Seaford development on site at ‘high risk’ of flooding is approved
Fresh proposals to build housing in a “high risk” area of flooding in Seaford have been given the go ahead by Lewes planners.
On Wednesday (June 9), Lewes District Council’s planning committee approved an application to build nine three-bedroom homes at Elm Court in Blatchington Road, the former site of the now demolished Seaford Youth Centre.
While the site has been granted planning permission in the past, these earlier schemes were deemed “undeliverable” due concerns around surface water flooding.
However, the committee heard how the new proposals had been drawn up to overcome this problem.
Senior planning officer Andrew Hill said: “A great deal of time has been spent with the Lead Local Flood Authority (LLFA) in terms of trying to find a design that actually works.
“What you have in front you tonight is a scheme for nine houses. The difference to previous schemes is that the houses are on three levels and the ground floor is actually sacrificial, it is built to allow flooding.”
As part of this design, bricks on the lower floor would be grated allowing flood water to pass through the buildings. This, Mr Hill said, was to prevent the houses from deflecting the flow of water from its current path; an issue which had been a major concern for the LLFA.
On top of this, all future occupants would also be issued with information packs, which would draw attention to flood risk and instructions on how to react in response to flood warnings. This document would be reviewed every year.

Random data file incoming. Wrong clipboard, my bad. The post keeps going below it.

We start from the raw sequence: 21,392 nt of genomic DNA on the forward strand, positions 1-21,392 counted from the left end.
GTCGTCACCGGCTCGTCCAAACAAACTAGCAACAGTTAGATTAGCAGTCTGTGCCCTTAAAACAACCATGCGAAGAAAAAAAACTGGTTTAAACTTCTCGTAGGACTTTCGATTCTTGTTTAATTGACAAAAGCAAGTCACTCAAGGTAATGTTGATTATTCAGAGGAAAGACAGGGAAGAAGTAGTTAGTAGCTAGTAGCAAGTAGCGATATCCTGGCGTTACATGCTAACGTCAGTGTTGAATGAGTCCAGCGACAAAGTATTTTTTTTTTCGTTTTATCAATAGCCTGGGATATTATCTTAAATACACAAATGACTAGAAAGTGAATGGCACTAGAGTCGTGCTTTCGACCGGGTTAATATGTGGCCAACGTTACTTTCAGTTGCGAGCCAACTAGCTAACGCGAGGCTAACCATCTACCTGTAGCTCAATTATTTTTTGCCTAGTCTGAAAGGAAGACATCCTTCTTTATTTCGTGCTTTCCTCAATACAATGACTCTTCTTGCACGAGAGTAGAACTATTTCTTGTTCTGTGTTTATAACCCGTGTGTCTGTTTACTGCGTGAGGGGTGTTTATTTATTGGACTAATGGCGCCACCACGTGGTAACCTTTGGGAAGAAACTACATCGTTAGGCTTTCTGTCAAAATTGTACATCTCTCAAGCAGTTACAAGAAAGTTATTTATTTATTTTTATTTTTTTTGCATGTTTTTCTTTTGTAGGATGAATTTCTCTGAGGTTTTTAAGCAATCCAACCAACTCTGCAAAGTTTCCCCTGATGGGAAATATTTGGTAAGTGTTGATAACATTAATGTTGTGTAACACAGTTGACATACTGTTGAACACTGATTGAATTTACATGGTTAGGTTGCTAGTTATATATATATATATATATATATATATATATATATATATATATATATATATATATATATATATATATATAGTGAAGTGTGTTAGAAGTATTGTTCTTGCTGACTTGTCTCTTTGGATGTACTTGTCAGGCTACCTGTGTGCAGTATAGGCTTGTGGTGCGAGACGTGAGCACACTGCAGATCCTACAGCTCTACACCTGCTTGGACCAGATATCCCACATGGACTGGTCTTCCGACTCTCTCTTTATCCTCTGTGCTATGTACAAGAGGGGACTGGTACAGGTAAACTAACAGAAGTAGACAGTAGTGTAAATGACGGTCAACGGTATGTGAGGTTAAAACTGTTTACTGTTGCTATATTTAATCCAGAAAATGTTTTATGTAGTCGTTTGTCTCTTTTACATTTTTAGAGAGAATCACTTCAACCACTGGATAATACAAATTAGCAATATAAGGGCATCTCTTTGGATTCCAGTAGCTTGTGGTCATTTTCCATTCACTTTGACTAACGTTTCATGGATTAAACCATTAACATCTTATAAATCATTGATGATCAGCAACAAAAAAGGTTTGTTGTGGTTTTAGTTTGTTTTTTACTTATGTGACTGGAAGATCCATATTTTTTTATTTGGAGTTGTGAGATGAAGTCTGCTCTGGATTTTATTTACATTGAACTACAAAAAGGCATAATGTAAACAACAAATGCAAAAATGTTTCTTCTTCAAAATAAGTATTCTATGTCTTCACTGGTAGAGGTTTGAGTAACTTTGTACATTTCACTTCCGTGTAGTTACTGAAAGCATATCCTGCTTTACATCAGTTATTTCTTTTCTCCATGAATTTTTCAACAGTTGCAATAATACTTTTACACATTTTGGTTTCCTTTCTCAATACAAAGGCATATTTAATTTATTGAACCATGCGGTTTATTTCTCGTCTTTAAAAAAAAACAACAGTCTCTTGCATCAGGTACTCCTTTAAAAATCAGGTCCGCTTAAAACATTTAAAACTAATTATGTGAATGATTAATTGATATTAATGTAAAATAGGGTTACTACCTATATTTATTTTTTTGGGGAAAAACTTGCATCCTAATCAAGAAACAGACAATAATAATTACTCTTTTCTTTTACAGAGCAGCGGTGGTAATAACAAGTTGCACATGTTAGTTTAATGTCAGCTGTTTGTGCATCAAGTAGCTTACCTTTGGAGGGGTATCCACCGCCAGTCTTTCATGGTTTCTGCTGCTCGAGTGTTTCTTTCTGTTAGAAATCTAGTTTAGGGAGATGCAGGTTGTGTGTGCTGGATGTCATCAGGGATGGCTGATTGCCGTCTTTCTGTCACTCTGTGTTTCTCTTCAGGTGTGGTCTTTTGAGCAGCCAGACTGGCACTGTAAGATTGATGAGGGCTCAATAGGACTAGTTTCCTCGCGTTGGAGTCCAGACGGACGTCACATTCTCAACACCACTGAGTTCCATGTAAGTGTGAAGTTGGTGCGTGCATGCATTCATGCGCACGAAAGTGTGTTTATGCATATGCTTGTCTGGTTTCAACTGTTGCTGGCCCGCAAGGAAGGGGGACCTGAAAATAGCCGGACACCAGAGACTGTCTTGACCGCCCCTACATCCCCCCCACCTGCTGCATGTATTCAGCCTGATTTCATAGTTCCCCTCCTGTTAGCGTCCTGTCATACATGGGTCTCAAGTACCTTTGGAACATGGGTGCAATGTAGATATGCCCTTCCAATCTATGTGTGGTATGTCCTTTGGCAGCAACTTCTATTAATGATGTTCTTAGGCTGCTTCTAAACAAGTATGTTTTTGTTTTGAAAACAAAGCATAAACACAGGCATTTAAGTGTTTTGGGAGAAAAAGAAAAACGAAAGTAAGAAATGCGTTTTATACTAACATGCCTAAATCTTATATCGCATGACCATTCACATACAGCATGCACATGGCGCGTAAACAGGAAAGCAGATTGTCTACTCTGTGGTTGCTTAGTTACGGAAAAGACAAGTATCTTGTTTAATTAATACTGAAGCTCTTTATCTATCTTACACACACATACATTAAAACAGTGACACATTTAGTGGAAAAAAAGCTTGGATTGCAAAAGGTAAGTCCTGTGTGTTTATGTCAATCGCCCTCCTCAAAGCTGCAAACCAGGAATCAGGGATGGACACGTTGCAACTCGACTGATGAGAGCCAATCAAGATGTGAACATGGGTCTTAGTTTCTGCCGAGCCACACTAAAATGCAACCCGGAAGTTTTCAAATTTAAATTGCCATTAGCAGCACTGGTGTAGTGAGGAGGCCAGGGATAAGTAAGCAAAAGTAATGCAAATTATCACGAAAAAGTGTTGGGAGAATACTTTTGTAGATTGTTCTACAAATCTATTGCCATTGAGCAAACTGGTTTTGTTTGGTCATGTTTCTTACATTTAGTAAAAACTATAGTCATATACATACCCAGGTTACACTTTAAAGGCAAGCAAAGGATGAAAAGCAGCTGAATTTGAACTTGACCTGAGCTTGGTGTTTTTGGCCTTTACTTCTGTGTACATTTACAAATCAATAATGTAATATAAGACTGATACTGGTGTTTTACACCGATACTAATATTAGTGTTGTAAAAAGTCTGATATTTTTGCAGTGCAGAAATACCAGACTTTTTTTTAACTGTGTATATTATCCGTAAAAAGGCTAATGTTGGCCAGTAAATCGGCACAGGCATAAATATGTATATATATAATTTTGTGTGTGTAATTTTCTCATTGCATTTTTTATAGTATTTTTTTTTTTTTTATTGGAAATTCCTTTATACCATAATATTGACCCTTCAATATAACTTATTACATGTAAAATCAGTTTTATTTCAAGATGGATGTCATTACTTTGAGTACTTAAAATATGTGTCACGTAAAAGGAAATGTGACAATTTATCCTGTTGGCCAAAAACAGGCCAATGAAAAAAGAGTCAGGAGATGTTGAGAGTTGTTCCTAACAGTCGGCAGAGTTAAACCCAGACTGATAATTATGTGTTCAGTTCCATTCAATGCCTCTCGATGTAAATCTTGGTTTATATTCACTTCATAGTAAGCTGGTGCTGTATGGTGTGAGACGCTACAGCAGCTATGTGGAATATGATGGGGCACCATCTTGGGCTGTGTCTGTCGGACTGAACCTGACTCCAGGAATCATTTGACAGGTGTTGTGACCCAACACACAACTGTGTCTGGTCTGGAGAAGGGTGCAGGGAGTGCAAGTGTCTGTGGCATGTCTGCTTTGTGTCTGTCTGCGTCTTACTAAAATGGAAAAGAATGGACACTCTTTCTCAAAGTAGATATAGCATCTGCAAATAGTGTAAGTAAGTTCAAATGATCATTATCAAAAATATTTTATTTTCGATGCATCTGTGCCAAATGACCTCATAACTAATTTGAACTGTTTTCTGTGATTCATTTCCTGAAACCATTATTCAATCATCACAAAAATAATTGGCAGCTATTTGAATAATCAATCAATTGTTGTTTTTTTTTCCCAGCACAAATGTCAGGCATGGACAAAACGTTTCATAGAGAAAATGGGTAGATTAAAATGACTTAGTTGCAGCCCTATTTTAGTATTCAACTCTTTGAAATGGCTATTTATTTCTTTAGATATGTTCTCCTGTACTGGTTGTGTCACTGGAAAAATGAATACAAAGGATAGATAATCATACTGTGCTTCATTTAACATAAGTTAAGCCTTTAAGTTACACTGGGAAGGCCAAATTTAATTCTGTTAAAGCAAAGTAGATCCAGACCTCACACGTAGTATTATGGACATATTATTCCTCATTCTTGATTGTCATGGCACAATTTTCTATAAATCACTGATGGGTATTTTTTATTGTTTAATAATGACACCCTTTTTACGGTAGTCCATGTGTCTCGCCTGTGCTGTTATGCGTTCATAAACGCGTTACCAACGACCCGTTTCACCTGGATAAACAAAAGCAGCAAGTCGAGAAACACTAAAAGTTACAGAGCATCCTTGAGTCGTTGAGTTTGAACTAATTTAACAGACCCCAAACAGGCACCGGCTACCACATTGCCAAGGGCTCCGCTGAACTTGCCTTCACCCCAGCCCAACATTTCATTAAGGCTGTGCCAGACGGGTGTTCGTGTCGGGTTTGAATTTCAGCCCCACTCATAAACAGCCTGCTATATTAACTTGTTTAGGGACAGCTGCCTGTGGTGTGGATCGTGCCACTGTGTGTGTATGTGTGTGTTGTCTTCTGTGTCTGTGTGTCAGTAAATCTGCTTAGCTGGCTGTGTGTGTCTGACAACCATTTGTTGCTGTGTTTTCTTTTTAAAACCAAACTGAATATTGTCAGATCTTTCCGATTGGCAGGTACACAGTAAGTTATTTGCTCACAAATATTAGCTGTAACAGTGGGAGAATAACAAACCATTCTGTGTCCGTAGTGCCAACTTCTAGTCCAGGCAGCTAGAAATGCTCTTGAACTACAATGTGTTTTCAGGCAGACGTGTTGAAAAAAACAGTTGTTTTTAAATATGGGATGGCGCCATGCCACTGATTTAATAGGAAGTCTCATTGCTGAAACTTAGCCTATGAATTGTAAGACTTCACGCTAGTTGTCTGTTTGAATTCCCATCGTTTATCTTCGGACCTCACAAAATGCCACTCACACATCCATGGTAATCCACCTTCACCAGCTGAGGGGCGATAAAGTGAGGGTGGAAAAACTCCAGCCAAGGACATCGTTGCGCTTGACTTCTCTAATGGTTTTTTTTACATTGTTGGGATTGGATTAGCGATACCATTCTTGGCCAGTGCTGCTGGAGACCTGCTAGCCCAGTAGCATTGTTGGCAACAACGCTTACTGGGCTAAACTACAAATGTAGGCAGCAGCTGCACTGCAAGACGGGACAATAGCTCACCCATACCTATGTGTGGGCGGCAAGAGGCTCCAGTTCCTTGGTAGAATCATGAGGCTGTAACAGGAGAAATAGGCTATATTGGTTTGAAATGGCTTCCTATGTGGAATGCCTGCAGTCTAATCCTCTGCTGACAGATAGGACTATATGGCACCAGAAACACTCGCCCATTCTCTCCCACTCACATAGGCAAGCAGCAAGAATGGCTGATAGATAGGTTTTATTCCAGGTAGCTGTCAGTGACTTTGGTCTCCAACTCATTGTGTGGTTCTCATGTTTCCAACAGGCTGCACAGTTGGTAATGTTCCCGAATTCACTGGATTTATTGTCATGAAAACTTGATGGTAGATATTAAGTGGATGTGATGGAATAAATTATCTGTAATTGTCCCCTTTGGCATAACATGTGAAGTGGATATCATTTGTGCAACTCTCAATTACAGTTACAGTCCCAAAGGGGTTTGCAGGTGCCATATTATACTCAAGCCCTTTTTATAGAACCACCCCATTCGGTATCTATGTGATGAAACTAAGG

While these drainage plans were considered acceptable by planning officers, the proposals had seen some significant opposition from local residents.
Particular concerns were raised by Seaford Bowling Club, whose members argued the drainage plans could lead to contaminated sewer water flooding onto its green.
Speaking on behalf of the club, Peter Neal said: “In extreme rainfall conditions, the combined sewer in Blatchington Road backs up and discharges through manholes and goes on to the road surface, eventually finding its way on to the Elm Court site.
“The design solution from the applicant is to fix the site levels so as to actively divert this contaminated water on to the Seaford Bowling Green site.
“The Seaford Bowls Club site is not part of the application and therefore should not provide a solution to a planning problem especially as the contaminated water could provide a public health hazard.”
This argument was disputed by officers, however, who said the drainage plans were considered necessary and would reduce the total run-off from the site from its current setup.
As well as fears around the flooding and drainage, objectors had raised a number of other concerns about the proposals, including its appearance and impact on both parking and local roads.
Objections have also been raised by Seaford Town Council over the design of the proposed buildings. Officers said the design – particularly their three-storey height – would have an impact on the flood prevention works.
Despite concerns, committee members largely felt assured by the plans and approved the scheme subject to conditions. It was approved seven votes to one.
For further information on the proposals see application reference LW/20/0799 on the Lewes District Council website.